Coercive approaches to statecraft are inherently alienating.  Claims to superiority that are not empirically substantiable are unpersuasive.  Asking countries to choose between China and the United States, when China is clearly rising and America is simultaneously stagnating and declining, practically guarantees the progressive eclipse of American prestige and power.  Advocating democracy abroad while deviating from it at home destroys rather than enhances American credibility.  America’s addiction to debt risks eventual financial collapse even as it limits immediate policy options both at home and abroad.

If the United States succeeds in making its contest with China mainly military, as the military-industrial-congressional complex desires, Americans are less likely to spend the Chinese into national bankruptcy than the Chinese are to bankrupt the United States.  A strategy based on the presumption that Asian and other nations are committed to eternal dependence on U.S. military protection against Washington’s enemy du jour cannot succeed.  No country wants to be caught in a Sino-American firefight.  If the United States goes to war with China, the outcome is at best uncertain.  A nuclear exchange cannot be ruled out.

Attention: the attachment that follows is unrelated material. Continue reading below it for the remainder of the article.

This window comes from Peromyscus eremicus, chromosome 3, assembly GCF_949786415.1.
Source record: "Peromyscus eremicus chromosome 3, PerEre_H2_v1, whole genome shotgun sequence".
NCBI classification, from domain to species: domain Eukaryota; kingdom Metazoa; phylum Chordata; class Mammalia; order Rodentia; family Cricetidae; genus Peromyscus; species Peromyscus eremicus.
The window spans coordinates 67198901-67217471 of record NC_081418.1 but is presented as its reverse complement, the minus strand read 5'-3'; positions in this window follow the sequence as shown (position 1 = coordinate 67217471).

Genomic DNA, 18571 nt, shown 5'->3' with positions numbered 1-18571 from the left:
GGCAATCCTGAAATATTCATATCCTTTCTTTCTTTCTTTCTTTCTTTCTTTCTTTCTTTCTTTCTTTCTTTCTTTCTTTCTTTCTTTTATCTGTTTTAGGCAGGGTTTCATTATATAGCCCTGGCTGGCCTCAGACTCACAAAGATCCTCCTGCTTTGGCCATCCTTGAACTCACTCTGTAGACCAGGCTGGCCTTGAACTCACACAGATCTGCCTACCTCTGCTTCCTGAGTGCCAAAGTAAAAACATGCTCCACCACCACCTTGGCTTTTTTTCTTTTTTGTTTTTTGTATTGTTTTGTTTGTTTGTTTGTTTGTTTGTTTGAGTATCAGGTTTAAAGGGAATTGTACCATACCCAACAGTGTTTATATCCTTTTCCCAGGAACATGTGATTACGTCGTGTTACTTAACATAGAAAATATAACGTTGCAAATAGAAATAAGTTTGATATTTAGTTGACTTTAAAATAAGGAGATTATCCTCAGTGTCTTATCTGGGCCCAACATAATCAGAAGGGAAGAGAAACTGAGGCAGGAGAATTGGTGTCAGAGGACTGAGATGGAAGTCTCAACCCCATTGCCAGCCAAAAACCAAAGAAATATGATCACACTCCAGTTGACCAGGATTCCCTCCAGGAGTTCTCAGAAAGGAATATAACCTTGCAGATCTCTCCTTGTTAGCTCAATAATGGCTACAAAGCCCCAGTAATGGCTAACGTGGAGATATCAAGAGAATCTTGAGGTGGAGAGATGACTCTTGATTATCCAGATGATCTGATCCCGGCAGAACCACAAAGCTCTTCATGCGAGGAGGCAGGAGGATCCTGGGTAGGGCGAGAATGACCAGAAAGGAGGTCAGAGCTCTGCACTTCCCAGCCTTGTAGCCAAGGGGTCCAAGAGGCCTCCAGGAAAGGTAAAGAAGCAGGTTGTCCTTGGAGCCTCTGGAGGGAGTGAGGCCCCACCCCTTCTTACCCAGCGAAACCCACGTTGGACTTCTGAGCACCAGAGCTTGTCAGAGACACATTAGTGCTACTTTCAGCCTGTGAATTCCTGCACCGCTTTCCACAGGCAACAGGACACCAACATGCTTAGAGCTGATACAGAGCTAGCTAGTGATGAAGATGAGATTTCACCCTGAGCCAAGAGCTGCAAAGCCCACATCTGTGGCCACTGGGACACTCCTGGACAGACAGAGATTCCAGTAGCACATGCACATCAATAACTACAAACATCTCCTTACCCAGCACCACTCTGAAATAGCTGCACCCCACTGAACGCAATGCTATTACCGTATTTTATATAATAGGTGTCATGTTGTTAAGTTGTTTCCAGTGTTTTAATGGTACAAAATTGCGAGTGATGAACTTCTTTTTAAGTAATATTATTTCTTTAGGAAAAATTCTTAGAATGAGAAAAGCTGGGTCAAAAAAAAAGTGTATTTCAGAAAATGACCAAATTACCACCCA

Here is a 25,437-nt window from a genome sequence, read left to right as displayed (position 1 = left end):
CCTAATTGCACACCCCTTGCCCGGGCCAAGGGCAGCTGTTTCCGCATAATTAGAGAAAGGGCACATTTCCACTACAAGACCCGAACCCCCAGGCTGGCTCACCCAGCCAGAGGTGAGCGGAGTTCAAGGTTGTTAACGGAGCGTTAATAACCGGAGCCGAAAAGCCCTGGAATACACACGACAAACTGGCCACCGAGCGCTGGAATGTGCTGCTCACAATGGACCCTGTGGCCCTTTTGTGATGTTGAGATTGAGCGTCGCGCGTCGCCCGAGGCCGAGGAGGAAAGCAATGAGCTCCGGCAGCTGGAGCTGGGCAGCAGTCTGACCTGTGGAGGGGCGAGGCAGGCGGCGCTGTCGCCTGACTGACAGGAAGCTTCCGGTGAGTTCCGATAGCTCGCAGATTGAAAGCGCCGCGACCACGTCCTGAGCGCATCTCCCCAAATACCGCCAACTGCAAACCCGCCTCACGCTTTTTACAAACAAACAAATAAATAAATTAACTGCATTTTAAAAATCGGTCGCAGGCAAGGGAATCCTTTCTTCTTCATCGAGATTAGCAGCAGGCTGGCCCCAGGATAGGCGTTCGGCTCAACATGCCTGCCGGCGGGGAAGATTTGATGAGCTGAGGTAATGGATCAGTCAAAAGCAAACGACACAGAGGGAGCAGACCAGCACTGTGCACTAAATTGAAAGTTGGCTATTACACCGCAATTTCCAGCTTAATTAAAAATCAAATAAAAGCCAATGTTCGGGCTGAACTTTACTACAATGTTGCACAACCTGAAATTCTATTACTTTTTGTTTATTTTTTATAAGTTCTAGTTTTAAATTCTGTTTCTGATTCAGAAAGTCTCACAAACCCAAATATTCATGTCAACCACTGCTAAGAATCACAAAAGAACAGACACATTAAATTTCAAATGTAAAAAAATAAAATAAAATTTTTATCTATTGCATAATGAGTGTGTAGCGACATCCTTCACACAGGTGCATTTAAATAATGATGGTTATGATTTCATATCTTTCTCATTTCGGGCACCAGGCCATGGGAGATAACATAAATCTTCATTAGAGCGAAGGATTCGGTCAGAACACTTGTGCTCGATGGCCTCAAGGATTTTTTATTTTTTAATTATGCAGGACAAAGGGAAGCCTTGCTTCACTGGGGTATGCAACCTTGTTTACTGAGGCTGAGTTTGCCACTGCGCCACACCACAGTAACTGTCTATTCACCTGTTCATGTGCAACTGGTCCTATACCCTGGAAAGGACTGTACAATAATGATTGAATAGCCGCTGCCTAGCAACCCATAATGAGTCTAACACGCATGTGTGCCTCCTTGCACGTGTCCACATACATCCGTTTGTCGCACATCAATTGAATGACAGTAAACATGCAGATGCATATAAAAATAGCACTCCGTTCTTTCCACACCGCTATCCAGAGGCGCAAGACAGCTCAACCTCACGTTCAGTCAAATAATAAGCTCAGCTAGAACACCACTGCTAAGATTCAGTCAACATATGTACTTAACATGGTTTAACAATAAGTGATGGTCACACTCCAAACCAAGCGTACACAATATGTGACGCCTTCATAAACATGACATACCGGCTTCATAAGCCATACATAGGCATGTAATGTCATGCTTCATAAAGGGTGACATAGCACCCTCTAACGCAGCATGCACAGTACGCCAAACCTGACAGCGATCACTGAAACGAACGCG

Protectionism and xenophobia promise to reduce American prosperity and retard innovation, not make the United States once again competitive.  Trade and investment policies based on the rejection of comparative advantage promote inefficiency and stagnation rather than growth.  Retreating into the “Five Eyes” technology stockade while barring the gates to Chinese scientists and students is less likely to sustain American international standard setting and scientific primacy than to cede the global commons to China and others.  Withdrawal from multilateral organizations forfeits influence in them and yields it to others more open to diplomatic give and take.  The United States is weakened, not strengthened, by muscular diplomacy-free foreign policy and the incapacitation of every instrument of statecraft other than the military.